The Bicycle itself embodies the counter-technological tradition that is the flipside of America’s infatuation with technological fixes. Like the pro-solar movement in the 1970s, today’s bike advocates tend to view the bicycle as something that is inherently superior, that brings about social changes all by itself, endowing it with causal qualities that ought to be reserved for human beings. I am a daily bike commuter, have been for most of the past 20 years, and am very fond of bicycling in cities. I greatly appreciate the bicycle for its functionality in short-circuiting dominant social relations, but let’s not forget that it is merely another tool, and has no will of its own. When I bicycle around town I see things happening and can stop and explore them in depth with no hassles. I also see my friends and acquaintances and can stop and speak with them directly. This, combined with the absence of mass media pumping into my brain in the isolation of my car, sets up organic links and direct channels of human experience and communication. These links are potentially quite subversive to the dominant way of life in modern America, which is one of the reasons I like bicycling.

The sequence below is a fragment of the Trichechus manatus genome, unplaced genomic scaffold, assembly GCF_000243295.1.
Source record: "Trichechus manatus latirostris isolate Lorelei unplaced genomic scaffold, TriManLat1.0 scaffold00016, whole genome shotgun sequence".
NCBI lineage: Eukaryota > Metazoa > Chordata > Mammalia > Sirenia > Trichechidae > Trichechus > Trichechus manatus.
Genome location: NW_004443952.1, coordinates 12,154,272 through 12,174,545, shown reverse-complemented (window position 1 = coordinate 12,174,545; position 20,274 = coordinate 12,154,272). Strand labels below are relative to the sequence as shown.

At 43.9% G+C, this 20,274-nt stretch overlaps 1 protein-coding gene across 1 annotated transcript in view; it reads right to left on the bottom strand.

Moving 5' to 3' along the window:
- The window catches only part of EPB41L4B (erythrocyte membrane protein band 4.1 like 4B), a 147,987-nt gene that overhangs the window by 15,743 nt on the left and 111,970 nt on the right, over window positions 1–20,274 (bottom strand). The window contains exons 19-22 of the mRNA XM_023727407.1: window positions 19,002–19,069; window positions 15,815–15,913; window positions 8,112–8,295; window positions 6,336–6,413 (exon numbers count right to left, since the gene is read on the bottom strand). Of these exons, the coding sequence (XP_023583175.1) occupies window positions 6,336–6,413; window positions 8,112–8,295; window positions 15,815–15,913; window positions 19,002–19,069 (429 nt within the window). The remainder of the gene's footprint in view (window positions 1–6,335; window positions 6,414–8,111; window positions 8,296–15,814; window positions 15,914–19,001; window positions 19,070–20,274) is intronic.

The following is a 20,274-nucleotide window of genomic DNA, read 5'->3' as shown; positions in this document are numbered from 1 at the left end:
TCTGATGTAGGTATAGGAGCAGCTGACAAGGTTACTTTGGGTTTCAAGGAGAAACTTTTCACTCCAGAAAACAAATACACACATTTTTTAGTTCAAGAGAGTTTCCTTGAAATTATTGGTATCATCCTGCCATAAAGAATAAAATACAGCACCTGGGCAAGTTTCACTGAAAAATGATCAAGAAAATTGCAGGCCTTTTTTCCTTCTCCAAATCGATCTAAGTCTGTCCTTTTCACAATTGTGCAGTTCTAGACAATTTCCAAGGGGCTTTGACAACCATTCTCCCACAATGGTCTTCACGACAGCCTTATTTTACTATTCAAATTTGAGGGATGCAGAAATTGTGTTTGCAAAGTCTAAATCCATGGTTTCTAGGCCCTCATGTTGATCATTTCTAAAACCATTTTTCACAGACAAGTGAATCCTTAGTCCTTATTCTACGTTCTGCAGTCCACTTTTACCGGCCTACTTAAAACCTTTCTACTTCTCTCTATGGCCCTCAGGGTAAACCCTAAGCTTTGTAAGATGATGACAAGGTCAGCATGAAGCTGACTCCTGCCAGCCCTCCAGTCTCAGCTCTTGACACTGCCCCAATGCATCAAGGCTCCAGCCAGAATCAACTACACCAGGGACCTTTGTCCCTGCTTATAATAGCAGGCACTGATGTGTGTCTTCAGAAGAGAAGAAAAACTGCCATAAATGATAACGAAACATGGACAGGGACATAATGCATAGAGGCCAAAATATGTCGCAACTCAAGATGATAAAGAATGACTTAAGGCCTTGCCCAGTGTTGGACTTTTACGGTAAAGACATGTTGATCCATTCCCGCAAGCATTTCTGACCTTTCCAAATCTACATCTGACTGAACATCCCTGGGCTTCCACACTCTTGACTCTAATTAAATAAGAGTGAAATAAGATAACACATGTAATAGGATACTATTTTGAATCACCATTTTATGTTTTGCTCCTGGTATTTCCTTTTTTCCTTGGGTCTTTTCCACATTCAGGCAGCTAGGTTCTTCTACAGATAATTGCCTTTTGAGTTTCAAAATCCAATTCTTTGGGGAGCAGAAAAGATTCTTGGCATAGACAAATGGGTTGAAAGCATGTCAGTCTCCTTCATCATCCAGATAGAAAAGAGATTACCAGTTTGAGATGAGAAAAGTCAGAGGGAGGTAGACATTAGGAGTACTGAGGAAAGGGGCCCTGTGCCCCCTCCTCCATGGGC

But bicycling is not an end in itself, just like Critical Mass is really about a lot more than just bicycling. Our embrace of bicycling doesn’t eliminate an enormous social edifice dedicated to supporting the privately owned car and oil industries. Similarly, the infrastructural design of our cities and communities is slow to change in the face of our preferential choice of bicycling. Finally, we won’t see any real change if we continue to act as isolated consumer/commuters, and in part Critical Mass allows us to begin coming together. But Critical Mass is far from enough, and until we begin challenging a whole range of technological choices at their roots, our and the planetary ecology are likely to continue worsening. Our capitalist society doesn’t really care what we buy or which toys we like to play with, as long as we keep working within a system that systematically excludes us from decisions about the shape of our lives or the technologies we must choose.
The space we’ve opened up in Critical Mass is a good beginning. Out of it must grow the organic communities that can envision and then fight for a radically different organization of life itself! We will never shop our way to a liberated society. So questions of utopia lurk beneath the Critical Mass experience. what kind of life would you like to live, if you could choose? What of all the work that this society imposes on us, is work worth doing? What kind of technologies do we need? What direction do we want science to go (e.g. do we want to dedicate millions to military defense and a space program, or shall science address the basic research associated with redesigning cities, transit and energy systems, etc.)? Why do we live in a democracy in which serious questions such as these are never discussed, and if they are, only in remote academic journals and around the occasional kitchen table? Why is politics primarily a detached and meaningless ritual of popularity and money?